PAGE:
How to find out which process is listening upon a port

Posted by Steve on Wed 13 Jul 2005 at 02:27

Tags: ,

When we covered port scanning a short while ago we discovered how to tell which ports had processes listening upon them, via port scanning. What we didn't do was learn how to tell which processes were associated with each open port.

Often you'll know which applications are going to be using a particular port, because it's the standard one, or because you know you set it up.

For example when you see something listening upon port 25 you tend to expect it to be a mailserver, and similarly if you find something listening on port 80 you'll not be suprised to discover it's a webserver.

Sometimes though these assumptions can be mistaken, and other times you'll discover an open port which you simply don't recognise. If you're examing a machine you're not sure you trust fully it's worth checking exactly which processes are really running.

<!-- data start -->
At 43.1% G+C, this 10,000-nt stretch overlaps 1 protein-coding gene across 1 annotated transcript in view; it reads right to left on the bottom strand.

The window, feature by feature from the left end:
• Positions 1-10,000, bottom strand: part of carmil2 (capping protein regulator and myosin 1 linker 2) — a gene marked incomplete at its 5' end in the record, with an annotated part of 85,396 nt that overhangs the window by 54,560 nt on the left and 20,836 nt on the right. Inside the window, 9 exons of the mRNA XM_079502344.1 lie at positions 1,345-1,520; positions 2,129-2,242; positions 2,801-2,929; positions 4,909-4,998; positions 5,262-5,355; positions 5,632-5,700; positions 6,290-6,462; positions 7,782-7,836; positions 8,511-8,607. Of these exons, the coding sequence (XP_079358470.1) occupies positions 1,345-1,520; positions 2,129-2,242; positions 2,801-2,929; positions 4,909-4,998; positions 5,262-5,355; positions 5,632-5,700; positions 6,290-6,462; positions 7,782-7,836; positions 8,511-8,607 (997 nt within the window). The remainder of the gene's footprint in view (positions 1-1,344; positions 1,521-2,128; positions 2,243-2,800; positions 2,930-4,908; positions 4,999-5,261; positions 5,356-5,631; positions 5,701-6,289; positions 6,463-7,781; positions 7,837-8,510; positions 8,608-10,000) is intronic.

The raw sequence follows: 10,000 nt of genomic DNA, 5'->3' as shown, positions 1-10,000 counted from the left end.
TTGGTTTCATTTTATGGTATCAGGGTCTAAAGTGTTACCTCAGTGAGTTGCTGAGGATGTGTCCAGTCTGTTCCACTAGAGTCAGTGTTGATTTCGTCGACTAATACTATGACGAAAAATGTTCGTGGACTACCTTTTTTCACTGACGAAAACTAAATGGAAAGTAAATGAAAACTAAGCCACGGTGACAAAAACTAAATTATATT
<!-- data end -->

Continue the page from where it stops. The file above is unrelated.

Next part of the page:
As we noted in the the introduction to port scanning with nmap you can lookup which service uses any of the "standard" ports by referring to the file /etc/services.

For example we can open that file in our favourite editor, or pager, and see that port 43/tcp is associated with "whois", and that port 53 is associated with DNS.

These don't help you much if you have a service which has had it's default port changed - something some people suggest you do as a means of increasing security. (Personally I believe such misdirection is misguided at best, and counter-productive at worst).

What you really need to do is to lookup the process which is currently bound to the given network port. Thankfully this is a simple job with use of the lsof package.

If you don't have lsof already you can download and install it by becoming root and running:

root@mystery:~# apt-get install lsof

This will download and install the package for you, along with any dependencies which might be required:

Reading package lists... Done
Building dependency tree... Done
The following NEW packages will be installed:
  lsof
0 upgraded, 1 newly installed, 0 to remove and 16 not upgraded.
Need to get 339kB of archives.
After unpacking 549kB of additional disk space will be used.
Get:1 http://http.us.debian.org unstable/main lsof 4.75.dfsg.1-1 [339kB]